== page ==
The Bugarach mountain is a dormant volcano. Internal fires cause hot springs that feed a river flowing down to Rennes-les-Bains. The geology is unusual: the top layer of the mountain is part of the Iberian plate, which is older than the layer below. It is relatively easy to climb. There is actually a ‘gate’ in the mountain, but this is simply a hole in a cliff, that offers a nice view and a photo opportunity for tourists. The mountain top is flat, theoretically suitable for an aircraft landing.

Like more places in the Pyrenees, the Bugarach mountain is surrounded by legends and “unnatural” stories. People who have climbed it, report hearing strange sounds and seeing lights, UFO’s and white figures staring at them. Looking at the bigger picture, believers see the mountain as a gateway to the Corbière mountain range and beyond. The story goes that there is a huge lake underneath the mountain, on which space-ships float. Even the forgotten continent of Lemuria is mentioned. Jules Verne visited the place more than once. It is said that his experiences in the region inspired him to write Journey to the Centre of the Earth and other books. 

Around the world there are similar stories about mysterious mountains. Could it be that such stories are more ‘normal’ than we can imagine, that our ancient ancestors may have witnessed stargates and spaceships in action all over planet Earth? Unfortunately, we have to live with legends and individual accounts and have no other proof – yet.

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Will the World End This Week?

Will the World End This Week? | Bugarach | Scoop.it

Sun rise in Bugarach, a small village in the foothills of the Pyrenees on December 20, 2012 in Bugarach, France.

Will the world end this week? Possibly. Not positive, but pretty sure. The constellation of cosmic and everyday events seems right. “Weekend of fear in Greece as Monday brings salvation . . . or ruin,” reads one headline. Others follow: “Grexit ‘beginning of the end for Eurozone,’” “‘Last days of Pompeii’ as crunch time approaches.”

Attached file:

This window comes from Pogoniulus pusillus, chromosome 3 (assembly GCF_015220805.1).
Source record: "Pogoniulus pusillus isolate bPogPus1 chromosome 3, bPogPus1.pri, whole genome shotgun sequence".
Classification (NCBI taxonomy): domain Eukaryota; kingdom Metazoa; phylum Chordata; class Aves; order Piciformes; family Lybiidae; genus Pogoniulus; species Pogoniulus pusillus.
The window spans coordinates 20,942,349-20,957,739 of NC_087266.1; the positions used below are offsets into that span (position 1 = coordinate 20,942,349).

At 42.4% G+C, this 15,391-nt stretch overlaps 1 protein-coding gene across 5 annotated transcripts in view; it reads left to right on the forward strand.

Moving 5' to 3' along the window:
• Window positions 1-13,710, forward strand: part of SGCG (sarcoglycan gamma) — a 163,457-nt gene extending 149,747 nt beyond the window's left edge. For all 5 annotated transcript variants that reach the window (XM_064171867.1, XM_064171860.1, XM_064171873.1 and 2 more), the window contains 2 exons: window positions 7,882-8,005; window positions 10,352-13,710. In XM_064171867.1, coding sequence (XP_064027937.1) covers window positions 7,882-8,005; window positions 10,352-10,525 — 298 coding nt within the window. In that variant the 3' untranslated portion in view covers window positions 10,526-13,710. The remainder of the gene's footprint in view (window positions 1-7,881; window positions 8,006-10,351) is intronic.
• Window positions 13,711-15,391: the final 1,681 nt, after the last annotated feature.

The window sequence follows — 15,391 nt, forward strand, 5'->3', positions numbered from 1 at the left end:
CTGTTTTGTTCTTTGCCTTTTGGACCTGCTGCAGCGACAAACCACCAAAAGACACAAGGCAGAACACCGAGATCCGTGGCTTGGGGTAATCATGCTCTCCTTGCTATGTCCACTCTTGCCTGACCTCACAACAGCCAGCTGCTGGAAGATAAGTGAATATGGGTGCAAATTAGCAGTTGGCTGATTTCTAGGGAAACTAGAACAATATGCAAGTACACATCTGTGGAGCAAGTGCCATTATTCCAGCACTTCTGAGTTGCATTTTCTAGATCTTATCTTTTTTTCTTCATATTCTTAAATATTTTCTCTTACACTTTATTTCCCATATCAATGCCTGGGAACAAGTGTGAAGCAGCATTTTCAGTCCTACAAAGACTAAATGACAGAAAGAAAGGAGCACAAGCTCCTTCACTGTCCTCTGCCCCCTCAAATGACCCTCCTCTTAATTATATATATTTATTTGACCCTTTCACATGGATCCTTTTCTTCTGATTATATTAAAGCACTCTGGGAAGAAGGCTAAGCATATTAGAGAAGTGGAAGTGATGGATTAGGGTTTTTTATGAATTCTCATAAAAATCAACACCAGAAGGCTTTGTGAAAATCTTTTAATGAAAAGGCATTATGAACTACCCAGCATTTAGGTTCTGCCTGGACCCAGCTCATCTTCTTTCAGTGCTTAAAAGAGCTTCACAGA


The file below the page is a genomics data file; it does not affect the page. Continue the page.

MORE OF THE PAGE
“Financial historians may look back at the events of next week and wonder how Europe’s financial unravelling was permitted,” writes Lawrence Summers, Bill Clinton’s Secretary of the Treasury and later president of Harvard.

I’ve been watching this for twenty years now and have come to this moment. Things break, money crashes and as economies shrink just an inch poverty and mayhem advances. Wars ensue. All at once that which you always assumed to be true no longer appears to be, and it becomes increasingly apparent that our basic assumptions were false all along.

‘Twas ever thus at the end of the world.


I’ve come to the conclusion long ago that the fire this time would not be external like the last time which brought the destruction of Europe from 1914 to 1946. This time it will be internal; for Europe, for the West, for America.

And it could last a good long time. Because this time, for those with the mystic bent, the end of the world occurs right here at the millennium; the end of the century, the end of the thousand-year arc, the end of the two-thousand year zodiac cycle known as Pisces, which gave the world the Christ and Mohammed, symbolized by two contrarian fish swimming in a circle.

The signs are plentiful today; the fall of the Twin Towers marking the first year of the millennium, the rise of Israel, the widespread, global anti-Semitism. Again. More likely the age will rise this time in Jerusalem as the millennial sun cycle awakened the last time in Bethlehem. That, say Europe’s old gnostic poets and Israel’s bearded prophets is what they do. Possibly that is why turmoil arises today on Temple Mount, the jewel heart at the very end of the long historic journey known to Jews as “the return.”